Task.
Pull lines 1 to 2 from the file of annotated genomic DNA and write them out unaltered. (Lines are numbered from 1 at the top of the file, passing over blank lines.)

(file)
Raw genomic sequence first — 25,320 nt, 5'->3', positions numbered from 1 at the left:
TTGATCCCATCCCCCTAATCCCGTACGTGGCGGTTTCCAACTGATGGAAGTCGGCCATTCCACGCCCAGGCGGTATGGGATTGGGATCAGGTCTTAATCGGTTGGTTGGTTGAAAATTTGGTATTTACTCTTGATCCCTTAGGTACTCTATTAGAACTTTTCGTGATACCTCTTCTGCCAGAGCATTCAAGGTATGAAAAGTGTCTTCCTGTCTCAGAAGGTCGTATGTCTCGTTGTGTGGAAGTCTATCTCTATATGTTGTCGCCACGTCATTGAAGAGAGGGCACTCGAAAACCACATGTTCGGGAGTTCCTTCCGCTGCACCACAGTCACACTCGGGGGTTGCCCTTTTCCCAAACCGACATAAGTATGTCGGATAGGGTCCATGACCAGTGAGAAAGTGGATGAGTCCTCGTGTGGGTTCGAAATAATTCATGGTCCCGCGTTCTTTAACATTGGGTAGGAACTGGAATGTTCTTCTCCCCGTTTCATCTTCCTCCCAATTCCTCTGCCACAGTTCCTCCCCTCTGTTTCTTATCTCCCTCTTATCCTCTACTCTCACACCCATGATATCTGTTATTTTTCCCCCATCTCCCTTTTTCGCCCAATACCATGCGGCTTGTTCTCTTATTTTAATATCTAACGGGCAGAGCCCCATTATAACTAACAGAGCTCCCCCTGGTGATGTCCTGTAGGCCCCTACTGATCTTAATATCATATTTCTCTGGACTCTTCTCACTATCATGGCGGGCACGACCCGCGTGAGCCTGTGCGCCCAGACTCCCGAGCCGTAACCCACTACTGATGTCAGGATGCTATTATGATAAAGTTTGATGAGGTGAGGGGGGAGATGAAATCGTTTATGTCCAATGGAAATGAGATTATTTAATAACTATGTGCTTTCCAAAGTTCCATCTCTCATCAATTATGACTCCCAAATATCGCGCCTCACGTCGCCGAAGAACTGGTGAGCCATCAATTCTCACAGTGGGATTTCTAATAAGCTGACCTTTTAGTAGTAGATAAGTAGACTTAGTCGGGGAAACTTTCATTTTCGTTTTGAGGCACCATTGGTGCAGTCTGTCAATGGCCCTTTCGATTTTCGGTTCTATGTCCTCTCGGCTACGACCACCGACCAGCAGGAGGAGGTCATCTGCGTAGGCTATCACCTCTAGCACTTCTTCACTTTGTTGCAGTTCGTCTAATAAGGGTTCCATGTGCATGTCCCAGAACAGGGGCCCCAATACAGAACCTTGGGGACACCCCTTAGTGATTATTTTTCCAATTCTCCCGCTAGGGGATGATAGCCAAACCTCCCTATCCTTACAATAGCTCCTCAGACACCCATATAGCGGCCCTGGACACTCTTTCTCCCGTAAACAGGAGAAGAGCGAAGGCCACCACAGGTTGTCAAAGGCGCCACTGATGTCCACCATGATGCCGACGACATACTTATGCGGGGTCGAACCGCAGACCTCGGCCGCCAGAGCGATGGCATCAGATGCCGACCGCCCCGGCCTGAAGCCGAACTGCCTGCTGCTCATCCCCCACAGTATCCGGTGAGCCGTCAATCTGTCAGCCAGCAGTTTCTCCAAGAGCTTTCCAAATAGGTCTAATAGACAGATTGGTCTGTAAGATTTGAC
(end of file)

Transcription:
Raw genomic sequence first — 25,320 nt, 5'->3', positions numbered from 1 at the left:
TTGATCCCATCCCCCTAATCCCGTACGTGGCGGTTTCCAACTGATGGAAGTCGGCCATTCCACGCCCAGGCGGTATGGGATTGGGATCAGGTCTTAATCGGTTGGTTGGTTGAAAATTTGGTATTTACTCTTGATCCCTTAGGTACTCTATTAGAACTTTTCGTGATACCTCTTCTGCCAGAGCATTCAAGGTATGAAAAGTGTCTTCCTGTCTCAGAAGGTCGTATGTCTCGTTGTGTGGAAGTCTATCTCTATATGTTGTCGCCACGTCATTGAAGAGAGGGCACTCGAAAACCACATGTTCGGGAGTTCCTTCCGCTGCACCACAGTCACACTCGGGGGTTGCCCTTTTCCCAAACCGACATAAGTATGTCGGATAGGGTCCATGACCAGTGAGAAAGTGGATGAGTCCTCGTGTGGGTTCGAAATAATTCATGGTCCCGCGTTCTTTAACATTGGGTAGGAACTGGAATGTTCTTCTCCCCGTTTCATCTTCCTCCCAATTCCTCTGCCACAGTTCCTCCCCTCTGTTTCTTATCTCCCTCTTATCCTCTACTCTCACACCCATGATATCTGTTATTTTTCCCCCATCTCCCTTTTTCGCCCAATACCATGCGGCTTGTTCTCTTATTTTAATATCTAACGGGCAGAGCCCCATTATAACTAACAGAGCTCCCCCTGGTGATGTCCTGTAGGCCCCTACTGATCTTAATATCATATTTCTCTGGACTCTTCTCACTATCATGGCGGGCACGACCCGCGTGAGCCTGTGCGCCCAGACTCCCGAGCCGTAACCCACTACTGATGTCAGGATGCTATTATGATAAAGTTTGATGAGGTGAGGGGGGAGATGAAATCGTTTATGTCCAATGGAAATGAGATTATTTAATAACTATGTGCTTTCCAAAGTTCCATCTCTCATCAATTATGACTCCCAAATATCGCGCCTCACGTCGCCGAAGAACTGGTGAGCCATCAATTCTCACAGTGGGATTTCTAATAAGCTGACCTTTTAGTAGTAGATAAGTAGACTTAGTCGGGGAAACTTTCATTTTCGTTTTGAGGCACCATTGGTGCAGTCTGTCAATGGCCCTTTCGATTTTCGGTTCTATGTCCTCTCGGCTACGACCACCGACCAGCAGGAGGAGGTCATCTGCGTAGGCTATCACCTCTAGCACTTCTTCACTTTGTTGCAGTTCGTCTAATAAGGGTTCCATGTGCATGTCCCAGAACAGGGGCCCCAATACAGAACCTTGGGGACACCCCTTAGTGATTATTTTTCCAATTCTCCCGCTAGGGGATGATAGCCAAACCTCCCTATCCTTACAATAGCTCCTCAGACACCCATATAGCGGCCCTGGACACTCTTTCTCCCGTAAACAGGAGAAGAGCGAAGGCCACCACAGGTTGTCAAAGGCGCCACTGATGTCCACCATGATGCCGACGACATACTTATGCGGGGTCGAACCGCAGACCTCGGCCGCCAGAGCGATGGCATCAGATGCCGACCGCCCCGGCCTGAAGCCGAACTGCCTGCTGCTCATCCCCCACAGTATCCGGTGAGCCGTCAATCTGTCAGCCAGCAGTTTCTCCAAGAGCTTTCCAAATAGGTCTAATAGACAGATTGGTCTGTAAGATTTGAC